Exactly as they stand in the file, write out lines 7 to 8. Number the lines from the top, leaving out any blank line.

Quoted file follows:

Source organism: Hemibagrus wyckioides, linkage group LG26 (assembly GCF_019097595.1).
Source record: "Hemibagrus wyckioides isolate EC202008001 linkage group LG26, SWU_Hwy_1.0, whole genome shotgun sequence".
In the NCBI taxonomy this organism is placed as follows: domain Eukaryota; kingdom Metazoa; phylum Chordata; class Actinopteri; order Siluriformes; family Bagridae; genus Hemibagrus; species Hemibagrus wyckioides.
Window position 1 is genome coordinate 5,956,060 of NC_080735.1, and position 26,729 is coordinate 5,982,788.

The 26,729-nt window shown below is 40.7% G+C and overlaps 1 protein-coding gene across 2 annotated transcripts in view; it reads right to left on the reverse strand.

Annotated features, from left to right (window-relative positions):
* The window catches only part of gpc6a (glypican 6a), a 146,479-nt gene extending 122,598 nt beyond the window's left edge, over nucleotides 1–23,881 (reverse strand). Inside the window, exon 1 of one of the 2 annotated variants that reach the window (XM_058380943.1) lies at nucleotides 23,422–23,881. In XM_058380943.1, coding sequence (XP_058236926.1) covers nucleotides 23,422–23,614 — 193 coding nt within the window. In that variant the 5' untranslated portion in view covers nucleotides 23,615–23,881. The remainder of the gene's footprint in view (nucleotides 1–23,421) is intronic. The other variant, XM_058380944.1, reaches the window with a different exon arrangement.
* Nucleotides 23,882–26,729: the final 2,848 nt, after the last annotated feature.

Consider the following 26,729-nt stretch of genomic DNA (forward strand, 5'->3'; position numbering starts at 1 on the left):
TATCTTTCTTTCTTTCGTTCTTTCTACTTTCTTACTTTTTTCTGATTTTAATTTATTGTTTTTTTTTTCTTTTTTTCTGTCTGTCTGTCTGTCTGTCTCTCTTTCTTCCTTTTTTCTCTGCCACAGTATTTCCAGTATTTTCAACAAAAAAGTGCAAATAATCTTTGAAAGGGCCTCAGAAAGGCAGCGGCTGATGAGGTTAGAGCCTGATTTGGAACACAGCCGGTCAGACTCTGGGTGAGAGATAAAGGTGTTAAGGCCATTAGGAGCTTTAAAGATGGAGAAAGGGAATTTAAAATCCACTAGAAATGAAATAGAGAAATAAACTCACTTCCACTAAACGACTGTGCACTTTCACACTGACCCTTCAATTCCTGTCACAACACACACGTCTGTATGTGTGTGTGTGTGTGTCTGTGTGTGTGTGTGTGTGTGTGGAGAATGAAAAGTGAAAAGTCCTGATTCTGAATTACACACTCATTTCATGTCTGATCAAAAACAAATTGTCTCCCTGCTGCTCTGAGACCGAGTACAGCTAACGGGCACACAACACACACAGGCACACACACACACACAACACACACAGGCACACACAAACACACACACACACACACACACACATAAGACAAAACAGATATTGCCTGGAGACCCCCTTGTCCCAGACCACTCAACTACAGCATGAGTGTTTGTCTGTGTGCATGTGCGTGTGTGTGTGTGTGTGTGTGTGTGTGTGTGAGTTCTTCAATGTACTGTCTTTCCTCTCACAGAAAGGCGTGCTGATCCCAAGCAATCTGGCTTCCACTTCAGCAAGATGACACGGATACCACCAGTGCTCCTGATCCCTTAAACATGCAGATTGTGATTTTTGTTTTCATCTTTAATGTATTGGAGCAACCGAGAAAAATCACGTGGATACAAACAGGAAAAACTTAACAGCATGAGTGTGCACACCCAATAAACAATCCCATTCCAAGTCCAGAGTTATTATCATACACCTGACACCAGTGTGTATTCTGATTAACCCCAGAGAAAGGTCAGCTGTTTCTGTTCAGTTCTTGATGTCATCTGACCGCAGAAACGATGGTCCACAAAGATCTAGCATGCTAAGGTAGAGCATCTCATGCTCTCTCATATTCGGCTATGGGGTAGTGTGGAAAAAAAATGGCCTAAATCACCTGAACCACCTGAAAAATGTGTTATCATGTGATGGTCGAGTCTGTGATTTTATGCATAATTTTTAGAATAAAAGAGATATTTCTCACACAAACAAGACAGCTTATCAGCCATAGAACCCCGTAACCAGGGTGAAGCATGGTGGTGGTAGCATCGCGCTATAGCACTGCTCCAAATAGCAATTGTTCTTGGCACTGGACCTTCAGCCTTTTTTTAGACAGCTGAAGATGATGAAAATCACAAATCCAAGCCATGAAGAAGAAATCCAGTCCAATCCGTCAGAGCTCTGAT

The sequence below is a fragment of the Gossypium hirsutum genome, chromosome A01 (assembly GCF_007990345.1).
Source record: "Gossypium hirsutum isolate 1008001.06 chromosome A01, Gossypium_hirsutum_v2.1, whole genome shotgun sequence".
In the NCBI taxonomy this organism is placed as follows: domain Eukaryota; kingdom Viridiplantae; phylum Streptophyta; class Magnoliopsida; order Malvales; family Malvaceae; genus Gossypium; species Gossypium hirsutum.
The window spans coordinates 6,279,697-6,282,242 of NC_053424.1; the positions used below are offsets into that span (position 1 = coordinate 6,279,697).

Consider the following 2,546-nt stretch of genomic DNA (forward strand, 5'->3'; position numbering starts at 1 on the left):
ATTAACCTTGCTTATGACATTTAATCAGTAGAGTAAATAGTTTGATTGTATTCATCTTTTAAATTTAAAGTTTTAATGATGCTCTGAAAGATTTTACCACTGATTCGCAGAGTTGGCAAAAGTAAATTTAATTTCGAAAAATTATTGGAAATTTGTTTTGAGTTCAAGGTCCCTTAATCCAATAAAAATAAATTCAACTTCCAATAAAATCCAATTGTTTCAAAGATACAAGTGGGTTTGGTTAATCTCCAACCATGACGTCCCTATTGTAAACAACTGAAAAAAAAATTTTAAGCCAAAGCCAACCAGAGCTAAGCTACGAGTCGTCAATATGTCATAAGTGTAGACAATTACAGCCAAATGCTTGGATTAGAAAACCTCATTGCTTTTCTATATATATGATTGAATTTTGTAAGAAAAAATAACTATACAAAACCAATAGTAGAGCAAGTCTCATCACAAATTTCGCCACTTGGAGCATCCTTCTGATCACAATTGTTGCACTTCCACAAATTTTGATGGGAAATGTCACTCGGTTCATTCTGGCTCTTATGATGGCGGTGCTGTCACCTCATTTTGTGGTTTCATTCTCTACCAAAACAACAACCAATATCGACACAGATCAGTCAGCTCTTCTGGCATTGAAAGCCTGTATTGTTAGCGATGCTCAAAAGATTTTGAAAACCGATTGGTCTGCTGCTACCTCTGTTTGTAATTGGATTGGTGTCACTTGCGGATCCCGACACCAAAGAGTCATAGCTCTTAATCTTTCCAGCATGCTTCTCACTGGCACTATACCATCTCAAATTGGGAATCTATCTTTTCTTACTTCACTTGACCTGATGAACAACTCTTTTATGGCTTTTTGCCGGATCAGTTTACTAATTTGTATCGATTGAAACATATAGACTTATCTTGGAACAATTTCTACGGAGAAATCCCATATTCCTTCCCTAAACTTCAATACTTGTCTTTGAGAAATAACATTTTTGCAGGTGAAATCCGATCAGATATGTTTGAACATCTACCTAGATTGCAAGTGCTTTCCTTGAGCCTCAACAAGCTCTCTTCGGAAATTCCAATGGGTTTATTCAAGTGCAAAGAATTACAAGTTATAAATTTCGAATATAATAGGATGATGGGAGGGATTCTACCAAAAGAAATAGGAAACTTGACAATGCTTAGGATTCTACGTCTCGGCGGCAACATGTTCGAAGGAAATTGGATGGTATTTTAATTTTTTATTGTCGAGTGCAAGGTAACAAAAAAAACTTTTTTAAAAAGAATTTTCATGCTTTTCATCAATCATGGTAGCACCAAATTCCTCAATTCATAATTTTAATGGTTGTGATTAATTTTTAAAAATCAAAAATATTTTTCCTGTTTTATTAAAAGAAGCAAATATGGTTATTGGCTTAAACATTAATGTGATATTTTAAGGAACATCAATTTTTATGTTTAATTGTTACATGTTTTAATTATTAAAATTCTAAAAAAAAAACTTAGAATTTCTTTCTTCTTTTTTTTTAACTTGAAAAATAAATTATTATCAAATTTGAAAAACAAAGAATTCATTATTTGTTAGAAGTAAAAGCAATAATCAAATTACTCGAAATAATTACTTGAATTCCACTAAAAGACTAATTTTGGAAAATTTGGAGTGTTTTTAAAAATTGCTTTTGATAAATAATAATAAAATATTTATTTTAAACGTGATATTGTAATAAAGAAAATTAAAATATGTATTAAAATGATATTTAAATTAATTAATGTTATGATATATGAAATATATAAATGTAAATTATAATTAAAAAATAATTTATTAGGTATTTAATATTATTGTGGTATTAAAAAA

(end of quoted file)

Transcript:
* The window catches only part of gpc6a (glypican 6a), a 146,479-nt gene extending 122,598 nt beyond the window's left edge, over nucleotides 1–23,881 (reverse strand). Inside the window, exon 1 of one of the 2 annotated variants that reach the window (XM_058380943.1) lies at nucleotides 23,422–23,881. In XM_058380943.1, coding sequence (XP_058236926.1) covers nucleotides 23,422–23,614 — 193 coding nt within the window. In that variant the 5' untranslated portion in view covers nucleotides 23,615–23,881. The remainder of the gene's footprint in view (nucleotides 1–23,421) is intronic. The other variant, XM_058380944.1, reaches the window with a different exon arrangement.
* Nucleotides 23,882–26,729: the final 2,848 nt, after the last annotated feature.